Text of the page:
Like all other infrastructure upgrades including civil and otherwise, the initial beneficiaries are the vendors and builders who scramble and join the mad fray to pay-dirt – especially when the government and taxpayers are footing the bill. What continues to be debated is the extent that higher speed Internet infrastructure in most cases equates to jobs and economic stimulation, but also cultural and social stimulation for U.S. rural market areas. The Washington Post did a recent article (www.washingtonpost.com
) providing contrasting viewpoints of academics, and also pointed out a couple of recent real-world examples. While $7.2 billion is less than one-tenth of the greater economic stimulus plan, the stakes are high for the U.S. rural sector.
The debate stems from claims like that of the Information Technology and Innovation Foundation and similar research organizations that throw out figures like $10 billion investments in this type of infrastructure upgrade produces upwards of 500,000 jobs. They acknowledge that the initial opportunity is for the builders whether fiber lines are being laid or broadband wireless networks are built. It is the follow-on job opportunities and economic improvements theory that high-tech businesses form in the areas and existing businesses benefit from productivity improvements that gets questioned and debated. A Brookings Institution Senior Fellow comments that the idea that some sort of magical economic development occurs as a result can be misleading. What is often lost in the debate is any recognition of the gap that exists for many rural residents of prior exposure to and understanding of multiple technology layers, the business side of technology, and education levels that could place them in competition for jobs beyond electronics assembly lines and technicians. What about middle manager jobs and opportunities to work from home on the Internet?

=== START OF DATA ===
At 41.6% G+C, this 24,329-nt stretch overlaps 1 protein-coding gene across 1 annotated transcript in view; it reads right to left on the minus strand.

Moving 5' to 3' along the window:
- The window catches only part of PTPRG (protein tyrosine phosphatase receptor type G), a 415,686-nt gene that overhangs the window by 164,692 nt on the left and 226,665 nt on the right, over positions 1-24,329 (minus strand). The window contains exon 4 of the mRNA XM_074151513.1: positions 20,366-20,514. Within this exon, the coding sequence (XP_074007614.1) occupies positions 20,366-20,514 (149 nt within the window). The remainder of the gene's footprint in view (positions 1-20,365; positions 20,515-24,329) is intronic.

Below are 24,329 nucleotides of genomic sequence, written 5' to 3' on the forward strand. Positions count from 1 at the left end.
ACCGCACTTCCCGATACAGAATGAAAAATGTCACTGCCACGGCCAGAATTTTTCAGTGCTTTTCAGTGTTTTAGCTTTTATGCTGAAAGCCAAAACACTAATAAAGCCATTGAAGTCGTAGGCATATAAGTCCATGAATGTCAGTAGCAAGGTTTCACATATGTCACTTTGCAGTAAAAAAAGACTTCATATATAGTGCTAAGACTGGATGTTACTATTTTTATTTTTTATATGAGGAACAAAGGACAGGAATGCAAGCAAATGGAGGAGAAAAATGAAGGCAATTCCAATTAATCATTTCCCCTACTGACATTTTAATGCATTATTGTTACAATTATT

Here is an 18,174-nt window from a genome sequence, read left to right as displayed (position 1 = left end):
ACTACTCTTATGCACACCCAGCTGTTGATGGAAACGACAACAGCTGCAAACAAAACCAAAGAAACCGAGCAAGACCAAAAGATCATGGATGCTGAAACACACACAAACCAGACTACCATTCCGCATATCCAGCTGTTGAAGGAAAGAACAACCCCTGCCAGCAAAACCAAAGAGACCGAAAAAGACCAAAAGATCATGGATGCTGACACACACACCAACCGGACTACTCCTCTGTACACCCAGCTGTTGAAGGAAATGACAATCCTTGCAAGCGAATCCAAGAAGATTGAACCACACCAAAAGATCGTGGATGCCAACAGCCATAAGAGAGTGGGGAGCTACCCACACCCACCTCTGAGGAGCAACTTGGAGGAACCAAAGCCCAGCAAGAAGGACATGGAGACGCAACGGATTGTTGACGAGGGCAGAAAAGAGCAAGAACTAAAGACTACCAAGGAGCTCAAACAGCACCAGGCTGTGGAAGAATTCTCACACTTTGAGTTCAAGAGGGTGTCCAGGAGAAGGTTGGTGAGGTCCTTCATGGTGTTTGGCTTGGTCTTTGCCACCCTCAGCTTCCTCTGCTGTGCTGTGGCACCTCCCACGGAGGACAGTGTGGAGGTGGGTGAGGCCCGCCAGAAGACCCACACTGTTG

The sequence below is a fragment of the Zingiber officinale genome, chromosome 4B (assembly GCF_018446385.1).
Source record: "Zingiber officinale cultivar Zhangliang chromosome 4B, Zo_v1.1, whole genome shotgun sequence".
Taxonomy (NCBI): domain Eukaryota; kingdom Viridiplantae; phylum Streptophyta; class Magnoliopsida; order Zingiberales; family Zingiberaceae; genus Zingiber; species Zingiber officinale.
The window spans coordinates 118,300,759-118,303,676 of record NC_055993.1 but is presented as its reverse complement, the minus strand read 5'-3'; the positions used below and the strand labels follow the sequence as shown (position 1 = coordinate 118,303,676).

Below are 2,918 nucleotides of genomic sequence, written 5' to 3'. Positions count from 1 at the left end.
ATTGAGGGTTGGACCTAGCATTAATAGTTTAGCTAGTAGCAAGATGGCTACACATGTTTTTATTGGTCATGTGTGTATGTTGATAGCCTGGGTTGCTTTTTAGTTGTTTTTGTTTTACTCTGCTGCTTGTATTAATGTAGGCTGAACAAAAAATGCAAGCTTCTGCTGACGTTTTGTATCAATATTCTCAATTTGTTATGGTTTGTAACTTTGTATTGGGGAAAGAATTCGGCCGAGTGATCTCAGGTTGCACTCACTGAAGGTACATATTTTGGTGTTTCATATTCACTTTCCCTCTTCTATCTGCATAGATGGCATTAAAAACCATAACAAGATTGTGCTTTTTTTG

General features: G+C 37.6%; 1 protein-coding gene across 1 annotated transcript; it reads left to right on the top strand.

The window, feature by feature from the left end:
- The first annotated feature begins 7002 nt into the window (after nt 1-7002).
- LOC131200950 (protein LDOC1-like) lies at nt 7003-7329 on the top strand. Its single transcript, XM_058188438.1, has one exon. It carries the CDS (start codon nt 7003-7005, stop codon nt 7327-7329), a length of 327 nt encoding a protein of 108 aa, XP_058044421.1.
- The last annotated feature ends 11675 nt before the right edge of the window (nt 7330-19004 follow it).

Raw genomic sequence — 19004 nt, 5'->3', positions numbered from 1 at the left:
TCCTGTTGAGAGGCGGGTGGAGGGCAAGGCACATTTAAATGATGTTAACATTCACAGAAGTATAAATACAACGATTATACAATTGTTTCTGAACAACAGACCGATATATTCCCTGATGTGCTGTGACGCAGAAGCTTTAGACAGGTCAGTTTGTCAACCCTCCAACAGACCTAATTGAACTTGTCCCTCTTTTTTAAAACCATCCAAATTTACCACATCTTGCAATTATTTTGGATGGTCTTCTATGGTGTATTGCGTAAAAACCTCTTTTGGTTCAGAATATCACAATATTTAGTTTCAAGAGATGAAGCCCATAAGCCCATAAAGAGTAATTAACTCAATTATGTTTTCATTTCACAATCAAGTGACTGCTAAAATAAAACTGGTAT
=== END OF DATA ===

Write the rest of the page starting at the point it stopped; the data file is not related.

The article goes on to contrast two rural examples that have varied results. In one’s case in Virginia, the Governor and a House representative helped raise $2.3 million in grant monies to lay fiber optics, and Northrop Grumman (a defense contractor) and the software maker CGI set up facilities and created around 700 jobs with salaries averaging $50,000 a year. What helped, and what is just as important to the success was the conversion of a strip mall into a training facility that enabled residents to upgrade their educations at the same time. Contrast this success example with a tobacco country rural example where less than $1 million was spent upgrading to fiber optic lines for 700 residents, and a corresponding monthly Internet cost to them of $50. It did include, however, enabling some local facilities like the town library to offer free broadband access. While some local businesses cited benefits for them, only one in three homes signed up for service and they estimate only a handful of jobs creation. The reality for certain residents is the affordability of the monthly service fees and premise equipment upgrades to take advantage of the service.
Sometimes lost in the effort in counting the hard-dollar and bottom-line benefits of rural broadband access infusion are the cultural and social benefits that can be lost in the Digital Divide debate. This should be emphasized along with technical education resources to help transform the rural sector into a more highly skilled workforce and ability to contribute in middle management and higher ranks jobs. Most importantly is the Stimulus Plan’s potential for enabling transformation of a U.S. rural populace that are running out of options as their agricultural businesses decline over time.